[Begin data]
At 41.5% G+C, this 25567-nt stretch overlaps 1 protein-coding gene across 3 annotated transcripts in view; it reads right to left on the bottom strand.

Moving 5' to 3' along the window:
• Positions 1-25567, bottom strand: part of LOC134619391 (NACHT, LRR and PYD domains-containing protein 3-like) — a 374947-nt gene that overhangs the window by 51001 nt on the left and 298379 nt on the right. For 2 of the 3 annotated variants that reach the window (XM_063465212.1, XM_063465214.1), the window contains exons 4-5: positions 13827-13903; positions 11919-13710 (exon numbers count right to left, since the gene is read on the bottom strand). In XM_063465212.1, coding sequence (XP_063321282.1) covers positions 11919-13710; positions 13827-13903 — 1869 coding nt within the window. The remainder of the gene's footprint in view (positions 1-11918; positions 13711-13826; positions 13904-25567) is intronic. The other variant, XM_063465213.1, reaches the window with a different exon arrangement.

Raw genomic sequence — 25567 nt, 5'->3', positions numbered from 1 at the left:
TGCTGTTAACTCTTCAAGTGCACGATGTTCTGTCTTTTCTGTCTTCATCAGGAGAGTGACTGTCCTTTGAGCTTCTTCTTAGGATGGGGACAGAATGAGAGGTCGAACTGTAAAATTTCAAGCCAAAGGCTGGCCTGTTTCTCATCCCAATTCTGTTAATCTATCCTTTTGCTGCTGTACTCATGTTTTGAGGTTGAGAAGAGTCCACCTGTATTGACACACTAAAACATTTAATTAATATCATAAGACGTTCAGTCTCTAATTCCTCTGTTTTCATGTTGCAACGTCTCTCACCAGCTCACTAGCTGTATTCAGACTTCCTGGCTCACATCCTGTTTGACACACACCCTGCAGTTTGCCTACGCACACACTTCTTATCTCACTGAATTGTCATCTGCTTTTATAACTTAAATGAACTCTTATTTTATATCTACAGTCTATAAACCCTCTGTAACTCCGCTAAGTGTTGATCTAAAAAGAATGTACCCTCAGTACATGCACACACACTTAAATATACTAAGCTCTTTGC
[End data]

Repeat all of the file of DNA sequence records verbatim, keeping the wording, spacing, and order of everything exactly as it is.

At 41.5% G+C, this 25567-nt stretch overlaps 1 protein-coding gene across 3 annotated transcripts in view; it reads right to left on the bottom strand.

Moving 5' to 3' along the window:
• Positions 1-25567, bottom strand: part of LOC134619391 (NACHT, LRR and PYD domains-containing protein 3-like) — a 374947-nt gene that overhangs the window by 51001 nt on the left and 298379 nt on the right. For 2 of the 3 annotated variants that reach the window (XM_063465212.1, XM_063465214.1), the window contains exons 4-5: positions 13827-13903; positions 11919-13710 (exon numbers count right to left, since the gene is read on the bottom strand). In XM_063465212.1, coding sequence (XP_063321282.1) covers positions 11919-13710; positions 13827-13903 — 1869 coding nt within the window. The remainder of the gene's footprint in view (positions 1-11918; positions 13711-13826; positions 13904-25567) is intronic. The other variant, XM_063465213.1, reaches the window with a different exon arrangement.

Raw genomic sequence — 25567 nt, 5'->3', positions numbered from 1 at the left:
TGCTGTTAACTCTTCAAGTGCACGATGTTCTGTCTTTTCTGTCTTCATCAGGAGAGTGACTGTCCTTTGAGCTTCTTCTTAGGATGGGGACAGAATGAGAGGTCGAACTGTAAAATTTCAAGCCAAAGGCTGGCCTGTTTCTCATCCCAATTCTGTTAATCTATCCTTTTGCTGCTGTACTCATGTTTTGAGGTTGAGAAGAGTCCACCTGTATTGACACACTAAAACATTTAATTAATATCATAAGACGTTCAGTCTCTAATTCCTCTGTTTTCATGTTGCAACGTCTCTCACCAGCTCACTAGCTGTATTCAGACTTCCTGGCTCACATCCTGTTTGACACACACCCTGCAGTTTGCCTACGCACACACTTCTTATCTCACTGAATTGTCATCTGCTTTTATAACTTAAATGAACTCTTATTTTATATCTACAGTCTATAAACCCTCTGTAACTCCGCTAAGTGTTGATCTAAAAAGAATGTACCCTCAGTACATGCACACACACTTAAATATACTAAGCTCTTTGC